What if we need to lookup documents by multiple different identities like a user name, or an email address?

Take the following document:

var db = db.getSisterDB('users');
db.users.insert({
  _id: 'peter',
  email: 'peter@example.com'
})

Figure: Sample document

If we shard by _id, it means that only _id queries will be routed directly to the right shard. If we wish to query by email we have to perform a scatter/gather query.

There is a possible solution called document per identity. Let's look at a different way of representing the information.

var db = db.getSisterDB('users');

db.identities.ensureIndex({ identifier: 1 }, { unique: true });

db.identities.insert({
  identifier: {user: 'peter'}, id: 'peter'});

db.identities.insert({
  identifier: {email: 'peter@example.com', user: 'peter'},
  id: 'peter'});

db.shardCollection('users.identities', {identifier: 1});
db.users.ensureIndex({ _id: 1}, { unique: true });
db.shardCollection('users.users'. { _id: 1});

Example 3: Set up Identities

We create a unique index for the identities table to ensure we cannot map two entries into the same identity space. Using the new compound shard key we can retrieve a user by its email by performing two queries. Let's see how we can look up the user document of the user with the email address of peter@example.com.

var db = db.getSisterDB('users');

var identity = db.identities.findOne({
  identifier: {
    email: 'peter@example.com'}});

var user = db.users.find({ _id: identity.id });

Example 4: Set up Identities

The first query locates the identity using the email, which is a routed query to a single shard. The second query uses the returned identitiy.id field to retrieve the user by the shard key.

Sharding Anti-Patterns

There are a couple of sharding anti-patterns that you should keep in mind to avoid some of the more common pitfalls.

Monotonically increasing shard key

A monotonically increasing shard key, is an increasing function such as a counter or an ObjectId. When writing documents to a sharded system using an incrementing counter as it's shard key, all documents will be written to the same shard and chunk until MongoDB splits the chunk and attempts to migrate it to a different shard. There are two possible simple solutions to avoid this issue.

Hashing the shard key

From MongodDB 2.4, we can tell MongoDB to automatically hash all of the shard key values. If we wanted to create documents where the shard key is _id with an ObjectId, we could shard the collection using the following options.

sh.shardCollection( "users.users", { _id: "hashed" } )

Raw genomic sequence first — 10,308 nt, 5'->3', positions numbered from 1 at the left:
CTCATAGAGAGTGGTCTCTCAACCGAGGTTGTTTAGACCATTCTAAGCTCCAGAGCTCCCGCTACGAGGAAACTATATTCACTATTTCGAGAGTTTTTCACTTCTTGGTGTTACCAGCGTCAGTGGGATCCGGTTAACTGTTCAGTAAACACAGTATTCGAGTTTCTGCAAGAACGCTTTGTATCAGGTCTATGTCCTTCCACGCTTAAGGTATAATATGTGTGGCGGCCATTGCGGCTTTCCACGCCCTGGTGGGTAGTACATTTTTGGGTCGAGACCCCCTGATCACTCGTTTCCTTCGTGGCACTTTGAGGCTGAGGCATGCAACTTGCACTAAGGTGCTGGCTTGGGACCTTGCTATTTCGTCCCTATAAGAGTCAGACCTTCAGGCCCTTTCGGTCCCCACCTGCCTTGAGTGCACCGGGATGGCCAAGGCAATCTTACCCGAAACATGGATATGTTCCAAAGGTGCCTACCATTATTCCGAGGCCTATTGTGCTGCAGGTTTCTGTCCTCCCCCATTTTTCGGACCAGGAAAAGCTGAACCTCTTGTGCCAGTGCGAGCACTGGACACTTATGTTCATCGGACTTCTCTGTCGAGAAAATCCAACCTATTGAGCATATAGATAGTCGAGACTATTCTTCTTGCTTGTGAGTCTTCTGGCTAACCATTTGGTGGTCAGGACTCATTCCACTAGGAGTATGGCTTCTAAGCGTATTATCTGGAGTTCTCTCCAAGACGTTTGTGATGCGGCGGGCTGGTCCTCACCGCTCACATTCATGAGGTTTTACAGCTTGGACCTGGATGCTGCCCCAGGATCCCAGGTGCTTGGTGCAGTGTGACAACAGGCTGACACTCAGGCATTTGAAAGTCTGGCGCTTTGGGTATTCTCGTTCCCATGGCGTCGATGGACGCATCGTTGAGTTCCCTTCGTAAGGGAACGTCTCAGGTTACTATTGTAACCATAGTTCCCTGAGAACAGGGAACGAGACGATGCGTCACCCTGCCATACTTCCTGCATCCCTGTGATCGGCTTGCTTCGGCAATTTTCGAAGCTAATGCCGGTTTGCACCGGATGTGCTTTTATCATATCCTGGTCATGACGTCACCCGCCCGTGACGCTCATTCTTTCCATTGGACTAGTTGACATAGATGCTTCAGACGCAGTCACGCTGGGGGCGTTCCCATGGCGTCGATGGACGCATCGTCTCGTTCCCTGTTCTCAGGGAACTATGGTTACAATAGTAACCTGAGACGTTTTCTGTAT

Example 5: Shard using hashed _id

Pre-split the chunks

The second alternative is to pre-split the shard key ranges and migrate the chunks manually, ensuring that writes will be distributed. Say you wanted to use a date timestamp as a shard key. Everyday you set up a new sharded system to collect data and then crunch the data into aggregated numbers before throwing away the original data.

We could pre-split the key range so each chunk represented a single minute of data.

/ first switch to the data DB
use data;
// now enable sharding for the data DB
sh.enableSharding("data");
// enable sharding on the relevant collection
sh.shardCollection("data.data", {"_id" : 1});
// Disable the balancer
sh.stopBalancer();

Example 6: Shard using _id field

Let's split the data by minutes.

/ first switch to the admin db
use admin;
// 60 minutes in one hour, 24 hours in a day
var numberOfMinutesInDay = 60*24;
var date = new Date();
date.setHours(0);
date.setMinutes(0)
date.setSeconds(0);

// Pre-split the collection
for(var i = 0; i < numberOfMinutesInDay; i++) {
  db.runCommand({ split: "data.data",
    middle: {_id: date}
  });

  date.setMinutes(date.getMinutes() + 1);
}

Example 7: Pre-split

Finally re-enable the balancer and allow MongoDB to start balancing the chunks to the shards.

// Enable the balancer
sh.startBalancer();

Example 8: Enable balancer

You can monitor the migrations by connecting to mongos, using the mongo shell and executing the sh.status() command helper to view the current status of the sharded system.

The goal of pre-splitting the ranges is to ensure the writes are distributed across all the shards even though we are using a monotonically increasing number.